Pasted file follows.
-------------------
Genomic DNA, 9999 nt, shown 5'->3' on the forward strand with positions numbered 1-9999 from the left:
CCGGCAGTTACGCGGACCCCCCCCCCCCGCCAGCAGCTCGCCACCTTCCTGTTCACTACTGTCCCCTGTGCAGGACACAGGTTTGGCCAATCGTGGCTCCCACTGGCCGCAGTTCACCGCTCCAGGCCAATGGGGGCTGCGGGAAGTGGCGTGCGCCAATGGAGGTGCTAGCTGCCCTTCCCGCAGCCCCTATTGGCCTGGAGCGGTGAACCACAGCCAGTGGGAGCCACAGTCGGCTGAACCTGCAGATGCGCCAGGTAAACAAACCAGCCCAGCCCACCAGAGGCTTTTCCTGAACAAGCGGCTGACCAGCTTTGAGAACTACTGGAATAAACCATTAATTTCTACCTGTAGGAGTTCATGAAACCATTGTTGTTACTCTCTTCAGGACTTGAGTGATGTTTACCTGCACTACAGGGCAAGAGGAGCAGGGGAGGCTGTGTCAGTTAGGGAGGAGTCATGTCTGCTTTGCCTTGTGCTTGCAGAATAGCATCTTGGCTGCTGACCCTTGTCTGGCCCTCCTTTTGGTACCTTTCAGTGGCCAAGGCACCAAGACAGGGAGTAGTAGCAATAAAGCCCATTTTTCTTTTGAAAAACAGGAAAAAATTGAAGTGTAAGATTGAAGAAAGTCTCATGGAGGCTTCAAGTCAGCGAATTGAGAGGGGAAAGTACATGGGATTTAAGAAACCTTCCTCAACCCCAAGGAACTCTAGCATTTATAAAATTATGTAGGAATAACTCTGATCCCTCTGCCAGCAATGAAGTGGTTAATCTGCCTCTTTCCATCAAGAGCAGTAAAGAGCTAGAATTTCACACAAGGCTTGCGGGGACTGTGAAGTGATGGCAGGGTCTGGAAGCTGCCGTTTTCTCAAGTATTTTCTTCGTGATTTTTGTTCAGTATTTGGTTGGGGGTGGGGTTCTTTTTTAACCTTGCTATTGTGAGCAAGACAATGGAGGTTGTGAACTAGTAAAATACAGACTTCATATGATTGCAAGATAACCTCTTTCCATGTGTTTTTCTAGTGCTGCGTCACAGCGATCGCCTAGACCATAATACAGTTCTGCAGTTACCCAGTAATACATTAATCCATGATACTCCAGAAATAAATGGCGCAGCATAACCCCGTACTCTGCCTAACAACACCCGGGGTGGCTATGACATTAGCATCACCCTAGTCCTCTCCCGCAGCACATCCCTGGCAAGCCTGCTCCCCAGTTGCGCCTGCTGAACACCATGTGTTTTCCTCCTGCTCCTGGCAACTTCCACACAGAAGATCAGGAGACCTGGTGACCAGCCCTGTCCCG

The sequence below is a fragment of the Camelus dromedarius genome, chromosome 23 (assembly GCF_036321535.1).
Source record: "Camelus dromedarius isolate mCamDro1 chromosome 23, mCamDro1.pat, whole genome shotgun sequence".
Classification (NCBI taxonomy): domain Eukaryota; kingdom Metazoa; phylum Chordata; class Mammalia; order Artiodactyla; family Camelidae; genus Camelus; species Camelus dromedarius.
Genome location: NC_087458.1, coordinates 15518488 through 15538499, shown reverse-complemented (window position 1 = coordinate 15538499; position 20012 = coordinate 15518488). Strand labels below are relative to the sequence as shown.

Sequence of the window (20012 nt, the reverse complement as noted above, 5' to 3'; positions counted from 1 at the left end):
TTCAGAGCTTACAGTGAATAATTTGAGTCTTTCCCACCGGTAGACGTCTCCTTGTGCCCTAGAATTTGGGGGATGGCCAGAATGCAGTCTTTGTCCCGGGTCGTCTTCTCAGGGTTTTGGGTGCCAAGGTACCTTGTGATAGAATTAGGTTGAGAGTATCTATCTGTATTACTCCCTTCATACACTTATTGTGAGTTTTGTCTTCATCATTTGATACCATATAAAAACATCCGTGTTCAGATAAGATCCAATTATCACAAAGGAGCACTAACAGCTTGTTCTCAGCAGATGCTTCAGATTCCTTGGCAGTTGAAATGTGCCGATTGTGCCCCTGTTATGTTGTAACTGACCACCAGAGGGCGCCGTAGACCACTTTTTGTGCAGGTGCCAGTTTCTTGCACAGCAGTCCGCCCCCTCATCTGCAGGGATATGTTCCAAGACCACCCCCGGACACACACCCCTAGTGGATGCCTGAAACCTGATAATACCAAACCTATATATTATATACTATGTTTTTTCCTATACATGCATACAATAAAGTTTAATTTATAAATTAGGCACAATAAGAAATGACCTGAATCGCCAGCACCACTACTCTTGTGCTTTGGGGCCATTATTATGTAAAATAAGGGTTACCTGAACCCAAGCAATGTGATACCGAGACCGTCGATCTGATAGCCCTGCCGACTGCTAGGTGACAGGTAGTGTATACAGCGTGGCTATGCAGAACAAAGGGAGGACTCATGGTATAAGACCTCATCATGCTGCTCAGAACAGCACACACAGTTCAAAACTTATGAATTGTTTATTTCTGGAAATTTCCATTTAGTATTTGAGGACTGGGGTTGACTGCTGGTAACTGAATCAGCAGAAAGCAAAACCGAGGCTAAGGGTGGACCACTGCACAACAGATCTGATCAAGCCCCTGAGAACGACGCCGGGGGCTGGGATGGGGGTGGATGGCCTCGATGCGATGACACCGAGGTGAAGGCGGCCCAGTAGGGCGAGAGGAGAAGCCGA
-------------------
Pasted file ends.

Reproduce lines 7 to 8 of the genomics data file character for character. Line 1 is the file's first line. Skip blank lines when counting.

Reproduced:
Sequence of the window (20012 nt, the reverse complement as noted above, 5' to 3'; positions counted from 1 at the left end):
TTCAGAGCTTACAGTGAATAATTTGAGTCTTTCCCACCGGTAGACGTCTCCTTGTGCCCTAGAATTTGGGGGATGGCCAGAATGCAGTCTTTGTCCCGGGTCGTCTTCTCAGGGTTTTGGGTGCCAAGGTACCTTGTGATAGAATTAGGTTGAGAGTATCTATCTGTATTACTCCCTTCATACACTTATTGTGAGTTTTGTCTTCATCATTTGATACCATATAAAAACATCCGTGTTCAGATAAGATCCAATTATCACAAAGGAGCACTAACAGCTTGTTCTCAGCAGATGCTTCAGATTCCTTGGCAGTTGAAATGTGCCGATTGTGCCCCTGTTATGTTGTAACTGACCACCAGAGGGCGCCGTAGACCACTTTTTGTGCAGGTGCCAGTTTCTTGCACAGCAGTCCGCCCCCTCATCTGCAGGGATATGTTCCAAGACCACCCCCGGACACACACCCCTAGTGGATGCCTGAAACCTGATAATACCAAACCTATATATTATATACTATGTTTTTTCCTATACATGCATACAATAAAGTTTAATTTATAAATTAGGCACAATAAGAAATGACCTGAATCGCCAGCACCACTACTCTTGTGCTTTGGGGCCATTATTATGTAAAATAAGGGTTACCTGAACCCAAGCAATGTGATACCGAGACCGTCGATCTGATAGCCCTGCCGACTGCTAGGTGACAGGTAGTGTATACAGCGTGGCTATGCAGAACAAAGGGAGGACTCATGGTATAAGACCTCATCATGCTGCTCAGAACAGCACACACAGTTCAAAACTTATGAATTGTTTATTTCTGGAAATTTCCATTTAGTATTTGAGGACTGGGGTTGACTGCTGGTAACTGAATCAGCAGAAAGCAAAACCGAGGCTAAGGGTGGACCACTGCACAACAGATCTGATCAAGCCCCTGAGAACGACGCCGGGGGCTGGGATGGGGGTGGATGGCCTCGATGCGATGACACCGAGGTGAAGGCGGCCCAGTAGGGCGAGAGGAGAAGCCGA